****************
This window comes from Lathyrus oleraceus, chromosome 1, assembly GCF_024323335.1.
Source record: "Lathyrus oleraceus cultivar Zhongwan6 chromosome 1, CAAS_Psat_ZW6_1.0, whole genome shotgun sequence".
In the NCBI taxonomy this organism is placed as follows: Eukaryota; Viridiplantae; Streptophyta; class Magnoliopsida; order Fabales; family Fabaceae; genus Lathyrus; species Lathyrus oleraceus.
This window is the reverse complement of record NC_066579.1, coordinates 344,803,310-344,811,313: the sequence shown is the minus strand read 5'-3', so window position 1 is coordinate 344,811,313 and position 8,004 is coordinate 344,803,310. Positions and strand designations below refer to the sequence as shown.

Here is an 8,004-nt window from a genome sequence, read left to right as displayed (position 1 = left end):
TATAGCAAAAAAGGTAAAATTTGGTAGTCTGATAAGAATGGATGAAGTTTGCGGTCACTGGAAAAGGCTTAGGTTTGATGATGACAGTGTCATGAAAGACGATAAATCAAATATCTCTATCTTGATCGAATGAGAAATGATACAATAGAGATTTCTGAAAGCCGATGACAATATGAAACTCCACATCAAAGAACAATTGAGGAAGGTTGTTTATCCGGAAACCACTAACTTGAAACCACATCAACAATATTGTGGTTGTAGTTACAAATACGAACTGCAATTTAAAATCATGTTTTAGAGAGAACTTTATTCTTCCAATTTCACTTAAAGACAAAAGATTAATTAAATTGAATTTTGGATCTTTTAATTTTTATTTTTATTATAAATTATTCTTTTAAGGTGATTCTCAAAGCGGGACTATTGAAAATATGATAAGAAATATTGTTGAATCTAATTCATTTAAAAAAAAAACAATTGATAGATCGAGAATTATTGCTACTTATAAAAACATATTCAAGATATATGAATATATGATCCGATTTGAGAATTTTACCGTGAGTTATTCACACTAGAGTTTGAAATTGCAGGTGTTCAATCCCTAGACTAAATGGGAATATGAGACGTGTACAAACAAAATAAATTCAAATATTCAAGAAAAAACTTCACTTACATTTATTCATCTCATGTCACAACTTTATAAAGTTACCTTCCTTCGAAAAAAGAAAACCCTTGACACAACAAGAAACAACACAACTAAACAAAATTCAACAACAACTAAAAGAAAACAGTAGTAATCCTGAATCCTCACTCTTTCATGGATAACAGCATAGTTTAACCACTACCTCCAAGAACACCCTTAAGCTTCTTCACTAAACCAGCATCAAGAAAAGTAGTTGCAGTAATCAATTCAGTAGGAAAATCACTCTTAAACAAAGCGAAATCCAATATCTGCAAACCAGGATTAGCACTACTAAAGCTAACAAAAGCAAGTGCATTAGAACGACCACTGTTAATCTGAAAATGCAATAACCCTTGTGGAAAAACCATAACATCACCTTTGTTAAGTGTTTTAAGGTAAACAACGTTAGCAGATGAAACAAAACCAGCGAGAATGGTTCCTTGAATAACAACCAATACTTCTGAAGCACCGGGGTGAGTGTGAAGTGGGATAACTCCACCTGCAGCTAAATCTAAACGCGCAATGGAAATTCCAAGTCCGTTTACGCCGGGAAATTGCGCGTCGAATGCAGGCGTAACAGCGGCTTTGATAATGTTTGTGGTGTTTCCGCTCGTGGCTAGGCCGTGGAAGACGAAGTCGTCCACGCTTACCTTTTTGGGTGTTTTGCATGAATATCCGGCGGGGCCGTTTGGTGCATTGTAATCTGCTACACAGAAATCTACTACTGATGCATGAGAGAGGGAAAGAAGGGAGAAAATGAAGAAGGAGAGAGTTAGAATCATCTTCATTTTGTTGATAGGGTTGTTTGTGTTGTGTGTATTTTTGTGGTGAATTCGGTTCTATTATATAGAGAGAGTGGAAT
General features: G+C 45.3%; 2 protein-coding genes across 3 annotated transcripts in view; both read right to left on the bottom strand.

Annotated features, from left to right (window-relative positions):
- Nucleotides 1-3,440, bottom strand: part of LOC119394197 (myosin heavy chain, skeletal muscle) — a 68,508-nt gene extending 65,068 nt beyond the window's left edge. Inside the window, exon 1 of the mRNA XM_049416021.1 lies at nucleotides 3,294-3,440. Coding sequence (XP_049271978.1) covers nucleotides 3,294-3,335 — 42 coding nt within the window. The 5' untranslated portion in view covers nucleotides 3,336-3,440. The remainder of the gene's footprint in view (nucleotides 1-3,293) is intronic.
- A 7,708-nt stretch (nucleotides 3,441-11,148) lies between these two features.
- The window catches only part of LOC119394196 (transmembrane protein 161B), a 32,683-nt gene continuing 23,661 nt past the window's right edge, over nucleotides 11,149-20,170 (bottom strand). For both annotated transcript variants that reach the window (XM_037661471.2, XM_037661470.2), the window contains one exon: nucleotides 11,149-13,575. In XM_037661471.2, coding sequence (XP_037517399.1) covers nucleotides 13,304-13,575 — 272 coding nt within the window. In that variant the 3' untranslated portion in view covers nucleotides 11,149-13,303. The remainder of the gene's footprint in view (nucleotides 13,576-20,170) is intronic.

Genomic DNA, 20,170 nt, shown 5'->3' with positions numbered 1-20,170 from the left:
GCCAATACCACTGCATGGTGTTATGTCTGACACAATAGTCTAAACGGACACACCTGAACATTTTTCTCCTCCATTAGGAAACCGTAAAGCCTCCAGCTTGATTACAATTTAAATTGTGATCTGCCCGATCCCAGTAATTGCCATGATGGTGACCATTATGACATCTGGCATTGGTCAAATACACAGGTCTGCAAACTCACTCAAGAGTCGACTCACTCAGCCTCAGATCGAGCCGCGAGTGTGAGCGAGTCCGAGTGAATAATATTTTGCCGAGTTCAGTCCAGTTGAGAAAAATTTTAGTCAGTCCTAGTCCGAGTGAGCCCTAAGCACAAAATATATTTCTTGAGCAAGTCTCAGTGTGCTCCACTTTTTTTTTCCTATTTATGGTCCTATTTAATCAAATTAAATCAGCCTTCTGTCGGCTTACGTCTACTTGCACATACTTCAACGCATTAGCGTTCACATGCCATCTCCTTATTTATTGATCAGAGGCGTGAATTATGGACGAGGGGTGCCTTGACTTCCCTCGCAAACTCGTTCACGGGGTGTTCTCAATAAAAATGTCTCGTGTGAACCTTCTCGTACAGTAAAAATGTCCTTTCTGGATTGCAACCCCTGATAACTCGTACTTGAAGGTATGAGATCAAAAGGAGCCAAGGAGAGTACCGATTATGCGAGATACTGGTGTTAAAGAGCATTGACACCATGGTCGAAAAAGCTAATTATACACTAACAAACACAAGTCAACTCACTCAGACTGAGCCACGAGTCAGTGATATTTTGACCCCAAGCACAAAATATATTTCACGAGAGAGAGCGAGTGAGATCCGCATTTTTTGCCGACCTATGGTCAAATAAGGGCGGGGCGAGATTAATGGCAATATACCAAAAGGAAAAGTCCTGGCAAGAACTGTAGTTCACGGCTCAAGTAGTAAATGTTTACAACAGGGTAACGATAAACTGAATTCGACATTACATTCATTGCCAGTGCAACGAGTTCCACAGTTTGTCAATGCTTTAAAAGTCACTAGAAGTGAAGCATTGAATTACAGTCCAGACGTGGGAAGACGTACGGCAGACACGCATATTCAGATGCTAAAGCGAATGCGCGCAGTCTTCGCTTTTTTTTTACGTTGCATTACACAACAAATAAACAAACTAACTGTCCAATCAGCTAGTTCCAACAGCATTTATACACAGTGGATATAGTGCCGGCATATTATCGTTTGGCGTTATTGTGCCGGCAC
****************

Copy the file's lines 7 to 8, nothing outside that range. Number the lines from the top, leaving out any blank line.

General features: G+C 45.3%; 2 protein-coding genes across 3 annotated transcripts in view; both read right to left on the bottom strand.

Annotated features, from left to right (window-relative positions):